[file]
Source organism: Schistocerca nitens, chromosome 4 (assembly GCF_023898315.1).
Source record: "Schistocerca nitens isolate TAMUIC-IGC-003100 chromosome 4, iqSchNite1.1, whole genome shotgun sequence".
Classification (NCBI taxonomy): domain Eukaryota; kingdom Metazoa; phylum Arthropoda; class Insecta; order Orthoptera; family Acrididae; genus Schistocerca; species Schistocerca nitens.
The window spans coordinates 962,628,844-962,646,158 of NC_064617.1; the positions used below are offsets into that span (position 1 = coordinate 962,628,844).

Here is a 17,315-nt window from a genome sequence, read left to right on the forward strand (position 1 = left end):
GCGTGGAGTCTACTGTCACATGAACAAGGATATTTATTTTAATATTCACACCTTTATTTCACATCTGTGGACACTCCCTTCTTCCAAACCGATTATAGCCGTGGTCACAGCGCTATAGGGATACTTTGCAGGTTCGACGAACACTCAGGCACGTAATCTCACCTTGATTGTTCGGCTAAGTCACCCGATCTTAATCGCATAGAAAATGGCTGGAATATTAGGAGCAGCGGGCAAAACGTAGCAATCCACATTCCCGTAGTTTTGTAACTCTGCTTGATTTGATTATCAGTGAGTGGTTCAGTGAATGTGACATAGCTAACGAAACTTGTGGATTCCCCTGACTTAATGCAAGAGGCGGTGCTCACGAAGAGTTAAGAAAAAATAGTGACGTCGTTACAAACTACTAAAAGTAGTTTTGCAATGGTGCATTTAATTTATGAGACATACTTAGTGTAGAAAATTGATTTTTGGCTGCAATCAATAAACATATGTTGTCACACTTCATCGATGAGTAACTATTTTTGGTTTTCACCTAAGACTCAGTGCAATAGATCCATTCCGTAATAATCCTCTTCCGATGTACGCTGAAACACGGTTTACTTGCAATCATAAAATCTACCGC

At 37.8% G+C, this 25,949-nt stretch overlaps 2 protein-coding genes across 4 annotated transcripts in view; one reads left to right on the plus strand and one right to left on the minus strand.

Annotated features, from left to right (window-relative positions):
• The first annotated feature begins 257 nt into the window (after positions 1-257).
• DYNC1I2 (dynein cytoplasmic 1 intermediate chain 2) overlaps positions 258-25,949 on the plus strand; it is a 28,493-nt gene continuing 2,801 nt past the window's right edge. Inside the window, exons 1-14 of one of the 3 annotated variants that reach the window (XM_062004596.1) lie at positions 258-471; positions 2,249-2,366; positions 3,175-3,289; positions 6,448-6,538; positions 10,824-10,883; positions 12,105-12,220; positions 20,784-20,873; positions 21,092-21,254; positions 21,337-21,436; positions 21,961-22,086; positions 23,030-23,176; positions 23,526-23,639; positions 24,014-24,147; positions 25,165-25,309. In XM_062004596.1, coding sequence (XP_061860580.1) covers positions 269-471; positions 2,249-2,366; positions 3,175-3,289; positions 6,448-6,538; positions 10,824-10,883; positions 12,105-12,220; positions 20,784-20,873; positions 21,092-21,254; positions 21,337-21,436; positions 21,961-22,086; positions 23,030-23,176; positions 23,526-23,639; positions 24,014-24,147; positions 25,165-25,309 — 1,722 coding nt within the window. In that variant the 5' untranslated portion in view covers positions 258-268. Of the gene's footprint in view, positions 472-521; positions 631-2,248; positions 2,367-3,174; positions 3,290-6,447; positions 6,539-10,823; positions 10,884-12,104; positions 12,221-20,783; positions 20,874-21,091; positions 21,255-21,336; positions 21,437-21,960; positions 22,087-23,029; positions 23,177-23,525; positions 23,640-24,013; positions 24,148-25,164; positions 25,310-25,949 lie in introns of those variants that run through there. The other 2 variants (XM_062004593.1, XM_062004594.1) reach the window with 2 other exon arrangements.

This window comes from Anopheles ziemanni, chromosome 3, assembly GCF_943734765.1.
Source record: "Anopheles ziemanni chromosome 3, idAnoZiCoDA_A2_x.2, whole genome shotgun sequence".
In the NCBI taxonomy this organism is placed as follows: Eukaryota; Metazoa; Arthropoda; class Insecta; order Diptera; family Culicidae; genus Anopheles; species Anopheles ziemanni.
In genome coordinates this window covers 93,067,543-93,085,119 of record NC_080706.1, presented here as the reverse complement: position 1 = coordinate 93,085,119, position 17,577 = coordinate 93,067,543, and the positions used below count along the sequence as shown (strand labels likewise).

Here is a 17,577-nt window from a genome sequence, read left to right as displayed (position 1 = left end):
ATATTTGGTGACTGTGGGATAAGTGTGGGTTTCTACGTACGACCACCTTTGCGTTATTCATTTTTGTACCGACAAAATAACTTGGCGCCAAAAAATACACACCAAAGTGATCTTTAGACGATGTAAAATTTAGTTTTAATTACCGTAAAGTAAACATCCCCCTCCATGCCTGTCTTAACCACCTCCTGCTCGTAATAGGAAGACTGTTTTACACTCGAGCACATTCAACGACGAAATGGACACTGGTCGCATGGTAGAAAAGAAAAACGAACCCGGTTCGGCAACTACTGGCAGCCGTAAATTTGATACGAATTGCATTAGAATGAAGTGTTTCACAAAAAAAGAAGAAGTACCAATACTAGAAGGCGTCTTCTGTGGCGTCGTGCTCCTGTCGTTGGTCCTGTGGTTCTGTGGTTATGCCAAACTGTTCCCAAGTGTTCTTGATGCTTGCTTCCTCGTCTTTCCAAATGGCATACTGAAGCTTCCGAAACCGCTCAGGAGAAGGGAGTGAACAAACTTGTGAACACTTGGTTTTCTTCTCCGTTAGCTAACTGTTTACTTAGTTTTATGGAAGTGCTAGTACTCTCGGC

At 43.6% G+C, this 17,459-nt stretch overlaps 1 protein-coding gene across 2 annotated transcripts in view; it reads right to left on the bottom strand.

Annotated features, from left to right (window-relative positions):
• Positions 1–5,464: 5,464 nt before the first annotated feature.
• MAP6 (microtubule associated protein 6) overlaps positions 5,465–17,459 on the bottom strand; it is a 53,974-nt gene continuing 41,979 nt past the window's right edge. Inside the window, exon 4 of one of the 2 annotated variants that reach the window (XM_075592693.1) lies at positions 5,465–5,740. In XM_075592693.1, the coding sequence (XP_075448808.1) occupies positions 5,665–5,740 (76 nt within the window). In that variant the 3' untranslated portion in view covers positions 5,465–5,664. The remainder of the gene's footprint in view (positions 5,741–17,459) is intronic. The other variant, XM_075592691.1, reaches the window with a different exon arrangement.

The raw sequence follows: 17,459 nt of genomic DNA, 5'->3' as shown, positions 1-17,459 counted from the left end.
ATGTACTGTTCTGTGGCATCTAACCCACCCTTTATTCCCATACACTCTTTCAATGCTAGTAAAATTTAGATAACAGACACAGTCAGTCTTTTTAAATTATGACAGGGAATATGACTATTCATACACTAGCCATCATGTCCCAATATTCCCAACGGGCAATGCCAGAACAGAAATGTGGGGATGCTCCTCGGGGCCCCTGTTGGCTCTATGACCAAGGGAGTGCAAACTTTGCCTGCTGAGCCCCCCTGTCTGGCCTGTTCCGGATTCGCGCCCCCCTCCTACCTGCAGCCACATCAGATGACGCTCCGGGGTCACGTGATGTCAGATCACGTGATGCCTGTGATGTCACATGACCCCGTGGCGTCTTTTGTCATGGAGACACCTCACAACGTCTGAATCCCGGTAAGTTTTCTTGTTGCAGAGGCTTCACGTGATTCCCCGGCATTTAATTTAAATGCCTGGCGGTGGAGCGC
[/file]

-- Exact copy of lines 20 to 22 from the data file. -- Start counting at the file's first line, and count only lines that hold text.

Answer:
• MAP6 (microtubule associated protein 6) overlaps positions 5,465–17,459 on the bottom strand; it is a 53,974-nt gene continuing 41,979 nt past the window's right edge. Inside the window, exon 4 of one of the 2 annotated variants that reach the window (XM_075592693.1) lies at positions 5,465–5,740. In XM_075592693.1, the coding sequence (XP_075448808.1) occupies positions 5,665–5,740 (76 nt within the window). In that variant the 3' untranslated portion in view covers positions 5,465–5,664. The remainder of the gene's footprint in view (positions 5,741–17,459) is intronic. The other variant, XM_075592691.1, reaches the window with a different exon arrangement.

The raw sequence follows: 17,459 nt of genomic DNA, 5'->3' as shown, positions 1-17,459 counted from the left end.
ATGTACTGTTCTGTGGCATCTAACCCACCCTTTATTCCCATACACTCTTTCAATGCTAGTAAAATTTAGATAACAGACACAGTCAGTCTTTTTAAATTATGACAGGGAATATGACTATTCATACACTAGCCATCATGTCCCAATATTCCCAACGGGCAATGCCAGAACAGAAATGTGGGGATGCTCCTCGGGGCCCCTGTTGGCTCTATGACCAAGGGAGTGCAAACTTTGCCTGCTGAGCCCCCCTGTCTGGCCTGTTCCGGATTCGCGCCCCCCTCCTACCTGCAGCCACATCAGATGACGCTCCGGGGTCACGTGATGTCAGATCACGTGATGCCTGTGATGTCACATGACCCCGTGGCGTCTTTTGTCATGGAGACACCTCACAACGTCTGAATCCCGGTAAGTTTTCTTGTTGCAGAGGCTTCACGTGATTCCCCGGCATTTAATTTAAATGCCTGGCGGTGGAGCGC